Once I was a clever boy learning the arts of Oxford... is a quotation from the verses written by Bishop Richard Fleming (c.1385-1431) for his tomb in Lincoln Cathedral. Fleming, the founder of Lincoln College in Oxford, is the subject of my research for a D. Phil., and, like me, a son of the West Riding.

I have remarked in the past that I have a deeply meaningful on-going relationship with a dead fifteenth century bishop...
It was Fleming who, in effect, enabled me to come to Oxford and to learn its arts, and for that I am immensely grateful.


Tuesday, 3 April 2012

Ordinariate Chrism Mass


Yesterday morning I went to London to attend the Chrism Mass for the Ordinariate of Our Lady of Walsingham which was celebrated by the Papal Nuncio, H.E. Archbishop Antonio Mennini, at St James Spanish Place.

The setting was splendid, there was a good line-up of priests in choir and the body of the church was filled by the laity as well as some non-participating priests.


The Papal Nuncio, the Ordinary and the clergy of the Ordinariate.
The photograph also indicates how splendid setting for the liturgy is the church.

Image: Ordinariate

The New Liturgical Movement blog has an illustrated report in First Chrism Mass of UK Ordinariate at St. James, Spanish Place. The Ordinariate Portal has a link to a full set of photographs of the liturgy here.

photo

The Archbishop mixes the Chrism

Image:Ordinariate on Flickr/© Mazur/catholicnews.org.uk



photo

The Archbishop bestows the blessing at the end of Mass

Image: Ordinariate on Flickr/© Mazur/catholicnews.org.uk

Beforehand a friend had expressed the view that the Chrism Mass is merely a modern invention. Whilst it is true tht it is, in its present form, a product of the liturgical changes of the 1950s and 1960s, it is nonetheless a restoration of an ancient practice. My 1930s edition of the St Andrew's Missal refers to its former existence. I assume that at some point the idea that there should only be one solemn Mass on Maundy Thursday, or sheer fatigue at the liturgical schedule, led to it being subsumed within the Bishop's Mass in his cathedral (or wherever he was celebrating Easter), accompanied by twelve priests, seven deacons and seven sub-deacons.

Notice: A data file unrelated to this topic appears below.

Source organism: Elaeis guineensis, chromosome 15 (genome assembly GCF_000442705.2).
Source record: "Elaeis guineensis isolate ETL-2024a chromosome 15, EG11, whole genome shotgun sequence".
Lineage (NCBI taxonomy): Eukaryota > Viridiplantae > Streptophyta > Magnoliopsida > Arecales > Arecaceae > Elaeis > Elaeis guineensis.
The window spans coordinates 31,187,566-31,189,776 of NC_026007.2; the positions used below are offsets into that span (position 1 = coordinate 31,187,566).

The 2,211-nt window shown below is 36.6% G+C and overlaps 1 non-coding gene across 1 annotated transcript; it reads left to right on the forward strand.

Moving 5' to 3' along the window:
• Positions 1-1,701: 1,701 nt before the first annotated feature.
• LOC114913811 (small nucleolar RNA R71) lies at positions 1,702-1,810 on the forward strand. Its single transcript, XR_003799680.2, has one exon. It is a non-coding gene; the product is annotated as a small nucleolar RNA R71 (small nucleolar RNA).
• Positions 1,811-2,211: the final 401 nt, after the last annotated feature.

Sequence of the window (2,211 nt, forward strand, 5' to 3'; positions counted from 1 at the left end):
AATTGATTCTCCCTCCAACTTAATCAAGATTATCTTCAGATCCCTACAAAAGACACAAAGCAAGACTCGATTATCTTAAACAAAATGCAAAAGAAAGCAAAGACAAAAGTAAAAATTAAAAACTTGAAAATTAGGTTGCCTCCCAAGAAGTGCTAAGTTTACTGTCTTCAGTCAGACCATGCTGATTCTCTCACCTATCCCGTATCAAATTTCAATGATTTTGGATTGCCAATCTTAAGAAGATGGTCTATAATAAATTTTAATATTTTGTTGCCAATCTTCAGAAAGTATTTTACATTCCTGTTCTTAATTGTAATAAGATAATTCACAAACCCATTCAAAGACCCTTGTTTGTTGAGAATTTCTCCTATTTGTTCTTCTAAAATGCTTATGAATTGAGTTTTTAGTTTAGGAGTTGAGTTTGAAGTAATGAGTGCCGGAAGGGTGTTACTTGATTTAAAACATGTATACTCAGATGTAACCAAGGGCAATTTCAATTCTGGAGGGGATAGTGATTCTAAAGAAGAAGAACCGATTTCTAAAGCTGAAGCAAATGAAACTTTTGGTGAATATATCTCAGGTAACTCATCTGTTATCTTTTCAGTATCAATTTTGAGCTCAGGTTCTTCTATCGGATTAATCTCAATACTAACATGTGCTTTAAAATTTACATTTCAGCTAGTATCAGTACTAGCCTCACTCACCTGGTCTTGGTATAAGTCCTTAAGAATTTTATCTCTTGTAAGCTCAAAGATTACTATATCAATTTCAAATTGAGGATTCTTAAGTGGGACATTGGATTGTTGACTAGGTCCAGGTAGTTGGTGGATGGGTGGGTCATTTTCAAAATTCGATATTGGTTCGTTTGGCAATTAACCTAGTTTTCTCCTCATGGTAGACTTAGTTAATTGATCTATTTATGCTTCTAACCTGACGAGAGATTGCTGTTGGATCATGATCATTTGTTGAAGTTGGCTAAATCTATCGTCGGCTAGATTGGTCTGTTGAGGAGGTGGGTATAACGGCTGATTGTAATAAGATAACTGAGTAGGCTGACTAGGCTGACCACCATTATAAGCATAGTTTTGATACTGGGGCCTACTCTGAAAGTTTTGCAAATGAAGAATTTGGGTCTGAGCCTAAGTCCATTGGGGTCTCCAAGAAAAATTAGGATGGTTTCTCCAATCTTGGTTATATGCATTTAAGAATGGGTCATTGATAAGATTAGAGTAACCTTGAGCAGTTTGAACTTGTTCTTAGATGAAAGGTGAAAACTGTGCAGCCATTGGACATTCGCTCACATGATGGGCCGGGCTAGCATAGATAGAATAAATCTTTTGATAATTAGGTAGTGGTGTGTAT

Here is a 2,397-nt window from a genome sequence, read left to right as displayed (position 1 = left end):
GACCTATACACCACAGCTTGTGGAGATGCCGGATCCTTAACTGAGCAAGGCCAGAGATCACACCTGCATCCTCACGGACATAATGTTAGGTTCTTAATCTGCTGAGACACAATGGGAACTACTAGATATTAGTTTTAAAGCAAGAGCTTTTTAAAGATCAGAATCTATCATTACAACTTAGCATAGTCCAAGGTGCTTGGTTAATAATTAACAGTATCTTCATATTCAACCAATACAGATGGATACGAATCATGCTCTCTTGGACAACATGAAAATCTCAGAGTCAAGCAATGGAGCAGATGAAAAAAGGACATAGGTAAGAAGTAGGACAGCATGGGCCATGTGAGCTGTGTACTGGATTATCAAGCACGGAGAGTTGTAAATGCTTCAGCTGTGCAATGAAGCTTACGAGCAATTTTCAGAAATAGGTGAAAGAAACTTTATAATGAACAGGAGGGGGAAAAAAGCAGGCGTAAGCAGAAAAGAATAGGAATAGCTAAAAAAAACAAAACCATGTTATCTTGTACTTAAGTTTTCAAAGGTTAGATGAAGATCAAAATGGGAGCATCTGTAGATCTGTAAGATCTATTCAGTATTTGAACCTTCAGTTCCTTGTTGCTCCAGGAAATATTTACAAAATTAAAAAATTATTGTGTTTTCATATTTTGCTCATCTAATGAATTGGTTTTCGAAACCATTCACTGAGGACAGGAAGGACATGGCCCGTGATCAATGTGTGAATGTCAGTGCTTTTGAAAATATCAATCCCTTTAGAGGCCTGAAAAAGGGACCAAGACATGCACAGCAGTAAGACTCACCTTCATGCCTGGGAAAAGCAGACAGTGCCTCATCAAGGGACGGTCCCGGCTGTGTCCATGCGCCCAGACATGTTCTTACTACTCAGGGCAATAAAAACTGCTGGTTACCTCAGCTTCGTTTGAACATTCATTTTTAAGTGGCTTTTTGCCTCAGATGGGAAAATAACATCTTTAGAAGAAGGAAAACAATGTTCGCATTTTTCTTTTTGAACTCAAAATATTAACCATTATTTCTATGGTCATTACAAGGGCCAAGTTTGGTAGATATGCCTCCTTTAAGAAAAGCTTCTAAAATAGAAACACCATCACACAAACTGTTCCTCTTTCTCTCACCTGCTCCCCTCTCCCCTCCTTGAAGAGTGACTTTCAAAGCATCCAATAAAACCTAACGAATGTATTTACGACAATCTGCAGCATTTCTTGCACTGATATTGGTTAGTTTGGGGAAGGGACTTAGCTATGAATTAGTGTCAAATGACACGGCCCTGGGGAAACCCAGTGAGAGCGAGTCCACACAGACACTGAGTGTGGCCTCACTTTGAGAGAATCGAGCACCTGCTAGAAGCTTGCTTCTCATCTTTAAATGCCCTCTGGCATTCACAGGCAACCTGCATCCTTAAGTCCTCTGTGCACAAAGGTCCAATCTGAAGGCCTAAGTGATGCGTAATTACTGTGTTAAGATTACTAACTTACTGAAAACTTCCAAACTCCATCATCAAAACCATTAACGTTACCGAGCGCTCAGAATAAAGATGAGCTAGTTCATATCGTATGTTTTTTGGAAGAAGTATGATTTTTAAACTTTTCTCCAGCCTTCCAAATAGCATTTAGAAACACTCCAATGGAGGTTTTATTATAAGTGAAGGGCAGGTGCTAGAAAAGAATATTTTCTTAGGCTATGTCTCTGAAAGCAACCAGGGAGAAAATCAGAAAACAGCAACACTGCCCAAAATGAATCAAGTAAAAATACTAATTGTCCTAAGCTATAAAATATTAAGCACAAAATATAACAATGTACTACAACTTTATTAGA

Reinstating a separate liturgy strikes me as a recovery of tradition rather than the invention of tradition. Once the ceremonies of Maundy Thursday moved back to the evening there are practical issues of time to determine events. In its present form, with the modern re-statement of priestly vows, it does serve to be a reaffirmation of priestly responsibility and duty, and, in a somewhat demotic way, by making it a public liturgy, brings that home to the laity as well.

In the context of the novus ordo liturgy and the thought which inspired it this does seem an appropriate occasion for concelebration, as is indicated by the interview to which I linked in my recent post Concelebration. The liturgy so celebrated does assert the unity of the local church around the bishop.

On the other hand it can equally well be argued, on a more traditionalist basis, that here, as elsewhere, concelebrants are not necessary at all, and that the key figure is the bishop as celebrant. Indeed it is important to stress the episcopal function as consecrator of the oils, that this is an hierarchical event, indeed a quintessentially one. The bishop is the mediator of the descent of Grace through tangible sacramental means, and requires no more than the appropriate traditional priestly and diaconal support.

Looking at the older liturgy I see that there, following the blessing of the oil of the sick, the oil of Chrism was consecrated first, and then the oil of the catechumens was blessed. The modern rite reverses this, concluding with the Chrism. This suggests an element of theatricality in the minds of the compilers, rather than adhering to the traditional order of proceeding, and is, I think, to be regretted.

So perhaps I favour restoring a separate Chrism Mass, but would favour a more traditional form, and indeed understanding of its theology.

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